With G, my three-year-old, math practice is easier and naturally more fun. There is not much to plan ahead, because at this age counting with numbers just happens organically through play and conversation. I do, however, have a couple of activities for G that we like to get out when he wants to join his brothers and “do math.”
Sensory math – With toddlers and preschoolers the more senses they are able to use, the better. This is even true for certain learning styles as we get older. Last year I made G a simple (I am not at all a craftsy person) flannel board with a tree, apples, basic geometric shapes and numbers. We like to play with these in different ways.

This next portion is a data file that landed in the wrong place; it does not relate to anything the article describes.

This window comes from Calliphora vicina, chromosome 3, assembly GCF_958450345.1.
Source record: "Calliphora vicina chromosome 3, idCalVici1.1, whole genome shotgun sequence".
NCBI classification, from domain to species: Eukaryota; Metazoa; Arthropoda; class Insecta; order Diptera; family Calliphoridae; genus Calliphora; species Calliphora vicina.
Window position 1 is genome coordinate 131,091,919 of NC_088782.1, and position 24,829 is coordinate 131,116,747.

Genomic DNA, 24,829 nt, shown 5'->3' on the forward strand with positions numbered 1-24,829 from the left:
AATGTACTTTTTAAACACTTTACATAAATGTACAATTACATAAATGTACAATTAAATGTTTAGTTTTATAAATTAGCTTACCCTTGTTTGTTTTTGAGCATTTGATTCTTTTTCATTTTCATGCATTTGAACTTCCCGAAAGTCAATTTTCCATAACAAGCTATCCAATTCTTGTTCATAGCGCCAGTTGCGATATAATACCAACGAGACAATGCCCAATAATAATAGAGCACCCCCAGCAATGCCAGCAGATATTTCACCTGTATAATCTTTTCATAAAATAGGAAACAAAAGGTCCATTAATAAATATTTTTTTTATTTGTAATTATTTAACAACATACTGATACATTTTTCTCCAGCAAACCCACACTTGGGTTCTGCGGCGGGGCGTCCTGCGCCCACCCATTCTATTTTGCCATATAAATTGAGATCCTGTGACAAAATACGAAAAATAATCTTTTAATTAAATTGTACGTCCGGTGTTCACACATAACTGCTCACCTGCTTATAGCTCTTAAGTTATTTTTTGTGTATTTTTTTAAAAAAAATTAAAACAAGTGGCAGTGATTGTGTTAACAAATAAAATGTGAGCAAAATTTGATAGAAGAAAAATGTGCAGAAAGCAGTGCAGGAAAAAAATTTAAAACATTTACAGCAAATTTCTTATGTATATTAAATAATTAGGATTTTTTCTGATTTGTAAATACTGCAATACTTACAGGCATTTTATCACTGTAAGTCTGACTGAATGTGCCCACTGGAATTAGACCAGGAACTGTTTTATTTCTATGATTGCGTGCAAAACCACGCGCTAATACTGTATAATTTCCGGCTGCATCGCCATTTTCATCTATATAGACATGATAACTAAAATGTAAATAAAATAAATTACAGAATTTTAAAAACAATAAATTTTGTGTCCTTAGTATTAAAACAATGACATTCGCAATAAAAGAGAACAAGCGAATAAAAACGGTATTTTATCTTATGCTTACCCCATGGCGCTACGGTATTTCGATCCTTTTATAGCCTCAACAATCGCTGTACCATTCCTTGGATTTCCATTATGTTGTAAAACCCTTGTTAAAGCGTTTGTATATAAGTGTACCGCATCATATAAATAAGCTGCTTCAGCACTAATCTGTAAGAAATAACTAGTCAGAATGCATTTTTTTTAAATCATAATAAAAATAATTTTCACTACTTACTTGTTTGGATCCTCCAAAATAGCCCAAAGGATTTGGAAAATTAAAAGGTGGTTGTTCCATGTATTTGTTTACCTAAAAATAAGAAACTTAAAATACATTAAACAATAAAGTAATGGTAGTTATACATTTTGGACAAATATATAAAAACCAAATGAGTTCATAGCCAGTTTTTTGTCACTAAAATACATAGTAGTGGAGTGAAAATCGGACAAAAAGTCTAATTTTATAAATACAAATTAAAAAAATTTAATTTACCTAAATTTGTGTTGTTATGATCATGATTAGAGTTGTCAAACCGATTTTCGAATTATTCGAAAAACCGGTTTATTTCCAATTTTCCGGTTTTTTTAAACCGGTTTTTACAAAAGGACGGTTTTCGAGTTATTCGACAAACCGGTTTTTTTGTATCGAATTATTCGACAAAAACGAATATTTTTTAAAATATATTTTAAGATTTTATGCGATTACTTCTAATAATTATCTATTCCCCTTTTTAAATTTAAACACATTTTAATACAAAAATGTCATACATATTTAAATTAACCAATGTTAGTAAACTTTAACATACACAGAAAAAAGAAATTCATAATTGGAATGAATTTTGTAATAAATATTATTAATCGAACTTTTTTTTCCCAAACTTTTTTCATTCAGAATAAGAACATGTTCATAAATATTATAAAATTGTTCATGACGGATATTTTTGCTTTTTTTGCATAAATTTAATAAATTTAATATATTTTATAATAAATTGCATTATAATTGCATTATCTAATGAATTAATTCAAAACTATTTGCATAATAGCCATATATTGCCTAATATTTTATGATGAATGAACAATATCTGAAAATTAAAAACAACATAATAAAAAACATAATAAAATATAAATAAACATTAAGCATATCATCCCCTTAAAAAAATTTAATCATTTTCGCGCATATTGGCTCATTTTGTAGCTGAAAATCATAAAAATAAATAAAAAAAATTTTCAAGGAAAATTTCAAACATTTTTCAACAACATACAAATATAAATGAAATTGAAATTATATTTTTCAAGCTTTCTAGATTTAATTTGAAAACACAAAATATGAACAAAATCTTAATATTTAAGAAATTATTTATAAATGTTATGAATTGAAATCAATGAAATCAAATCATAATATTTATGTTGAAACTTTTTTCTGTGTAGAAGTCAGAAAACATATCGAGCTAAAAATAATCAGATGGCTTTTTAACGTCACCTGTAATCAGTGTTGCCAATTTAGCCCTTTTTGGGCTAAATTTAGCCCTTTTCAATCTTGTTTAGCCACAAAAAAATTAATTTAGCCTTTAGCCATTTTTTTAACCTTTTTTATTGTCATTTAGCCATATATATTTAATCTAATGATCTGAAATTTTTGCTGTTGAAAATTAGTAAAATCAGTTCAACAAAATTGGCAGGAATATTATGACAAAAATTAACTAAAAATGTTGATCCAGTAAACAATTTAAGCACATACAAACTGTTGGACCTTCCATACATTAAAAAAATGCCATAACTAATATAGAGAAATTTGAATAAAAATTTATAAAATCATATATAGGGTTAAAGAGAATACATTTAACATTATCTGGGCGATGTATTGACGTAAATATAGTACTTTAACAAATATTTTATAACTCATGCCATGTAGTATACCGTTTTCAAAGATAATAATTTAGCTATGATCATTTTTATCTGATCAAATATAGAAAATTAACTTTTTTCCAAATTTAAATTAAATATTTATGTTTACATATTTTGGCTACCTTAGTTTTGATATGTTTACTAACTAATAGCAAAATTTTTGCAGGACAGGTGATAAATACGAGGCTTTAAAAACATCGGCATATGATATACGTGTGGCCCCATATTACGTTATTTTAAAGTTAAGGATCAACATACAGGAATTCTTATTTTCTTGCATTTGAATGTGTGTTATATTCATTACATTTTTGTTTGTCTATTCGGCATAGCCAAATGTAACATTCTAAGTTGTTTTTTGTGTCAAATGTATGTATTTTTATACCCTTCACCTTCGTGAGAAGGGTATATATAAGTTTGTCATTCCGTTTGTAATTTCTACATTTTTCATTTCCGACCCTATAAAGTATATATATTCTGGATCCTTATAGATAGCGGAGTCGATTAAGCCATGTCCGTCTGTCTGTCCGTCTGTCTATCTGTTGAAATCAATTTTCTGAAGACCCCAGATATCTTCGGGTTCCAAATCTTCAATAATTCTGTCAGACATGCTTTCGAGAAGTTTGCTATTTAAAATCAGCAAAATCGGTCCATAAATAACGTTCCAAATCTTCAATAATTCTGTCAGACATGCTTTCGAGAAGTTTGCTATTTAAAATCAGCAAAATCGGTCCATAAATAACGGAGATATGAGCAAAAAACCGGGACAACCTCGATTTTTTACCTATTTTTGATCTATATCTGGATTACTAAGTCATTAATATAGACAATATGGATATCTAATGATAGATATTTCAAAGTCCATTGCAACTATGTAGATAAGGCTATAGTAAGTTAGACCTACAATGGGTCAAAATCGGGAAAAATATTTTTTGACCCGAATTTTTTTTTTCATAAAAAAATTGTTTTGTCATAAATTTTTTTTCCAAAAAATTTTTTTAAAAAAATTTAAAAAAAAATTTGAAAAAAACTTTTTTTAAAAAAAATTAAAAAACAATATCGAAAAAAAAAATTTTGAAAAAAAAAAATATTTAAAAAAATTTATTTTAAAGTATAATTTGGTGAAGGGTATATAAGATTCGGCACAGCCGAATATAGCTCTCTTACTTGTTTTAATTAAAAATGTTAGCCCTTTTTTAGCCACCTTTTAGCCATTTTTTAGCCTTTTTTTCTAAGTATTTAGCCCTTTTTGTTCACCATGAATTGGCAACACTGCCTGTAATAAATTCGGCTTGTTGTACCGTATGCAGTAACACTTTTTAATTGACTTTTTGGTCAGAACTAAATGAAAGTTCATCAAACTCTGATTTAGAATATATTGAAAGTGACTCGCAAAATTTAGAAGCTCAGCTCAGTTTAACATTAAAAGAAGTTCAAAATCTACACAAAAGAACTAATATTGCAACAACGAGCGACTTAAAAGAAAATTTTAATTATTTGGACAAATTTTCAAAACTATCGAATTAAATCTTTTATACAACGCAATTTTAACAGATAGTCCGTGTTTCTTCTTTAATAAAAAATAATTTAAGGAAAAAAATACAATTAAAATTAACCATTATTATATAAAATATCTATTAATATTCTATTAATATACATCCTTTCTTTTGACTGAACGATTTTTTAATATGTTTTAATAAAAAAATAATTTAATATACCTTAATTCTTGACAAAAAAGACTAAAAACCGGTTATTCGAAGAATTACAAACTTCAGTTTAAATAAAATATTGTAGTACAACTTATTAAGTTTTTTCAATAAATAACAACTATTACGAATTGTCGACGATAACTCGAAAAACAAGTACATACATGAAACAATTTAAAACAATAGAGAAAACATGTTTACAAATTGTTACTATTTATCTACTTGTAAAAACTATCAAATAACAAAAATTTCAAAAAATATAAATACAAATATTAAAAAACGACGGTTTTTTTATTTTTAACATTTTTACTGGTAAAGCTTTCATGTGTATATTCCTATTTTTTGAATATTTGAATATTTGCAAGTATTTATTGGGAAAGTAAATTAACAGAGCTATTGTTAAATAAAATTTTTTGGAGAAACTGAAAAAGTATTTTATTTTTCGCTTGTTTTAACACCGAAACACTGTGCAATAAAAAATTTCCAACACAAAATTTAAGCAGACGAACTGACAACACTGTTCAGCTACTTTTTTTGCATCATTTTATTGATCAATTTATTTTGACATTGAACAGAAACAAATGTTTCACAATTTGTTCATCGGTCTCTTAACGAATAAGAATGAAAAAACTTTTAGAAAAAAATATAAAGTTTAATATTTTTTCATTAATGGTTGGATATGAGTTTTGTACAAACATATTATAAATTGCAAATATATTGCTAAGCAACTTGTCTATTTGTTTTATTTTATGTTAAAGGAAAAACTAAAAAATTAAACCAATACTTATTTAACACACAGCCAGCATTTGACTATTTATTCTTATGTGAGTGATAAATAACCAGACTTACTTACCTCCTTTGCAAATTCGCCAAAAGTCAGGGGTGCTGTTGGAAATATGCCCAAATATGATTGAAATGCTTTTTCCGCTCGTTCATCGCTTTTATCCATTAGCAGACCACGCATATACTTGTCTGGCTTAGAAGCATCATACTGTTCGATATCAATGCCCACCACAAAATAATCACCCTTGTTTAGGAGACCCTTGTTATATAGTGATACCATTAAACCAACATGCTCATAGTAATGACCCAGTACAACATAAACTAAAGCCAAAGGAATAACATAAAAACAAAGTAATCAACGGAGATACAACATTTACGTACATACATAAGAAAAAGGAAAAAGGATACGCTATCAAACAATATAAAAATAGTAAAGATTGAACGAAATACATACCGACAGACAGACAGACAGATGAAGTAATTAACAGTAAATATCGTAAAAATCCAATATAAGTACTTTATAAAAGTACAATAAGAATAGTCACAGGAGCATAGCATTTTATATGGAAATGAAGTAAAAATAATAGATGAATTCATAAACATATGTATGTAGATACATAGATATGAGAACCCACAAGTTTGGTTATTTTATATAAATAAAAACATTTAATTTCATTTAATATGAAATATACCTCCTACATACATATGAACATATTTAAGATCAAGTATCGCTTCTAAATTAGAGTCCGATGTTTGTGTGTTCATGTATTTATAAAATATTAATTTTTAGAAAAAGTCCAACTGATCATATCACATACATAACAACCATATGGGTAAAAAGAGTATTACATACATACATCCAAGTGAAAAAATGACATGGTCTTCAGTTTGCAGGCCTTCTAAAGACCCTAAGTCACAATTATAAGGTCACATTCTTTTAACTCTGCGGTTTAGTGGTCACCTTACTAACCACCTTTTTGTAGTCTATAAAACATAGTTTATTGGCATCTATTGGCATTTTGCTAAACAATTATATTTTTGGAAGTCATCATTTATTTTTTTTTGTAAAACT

Threading Beads – I have been proud of how G has grown in his hand-eye coordination. Scissors are still a challenge for him. I frequently need to remind him that his thumb goes on top while he is cutting. He has, however, truly mastered threading his wooden beads through the laces even with the tiny holes. He also uses index cards or colored card stock with a number. He, then, counts his beads as he strings them on the laces.
This seems to be meaningful for him as he often initiates counting throughout his day. “Let me see how many apple slices I have on my plate.” Or, “One, two, three, four, five, six ducks in that pond.”
It’s not pre-caluculus yet, but we are getting there.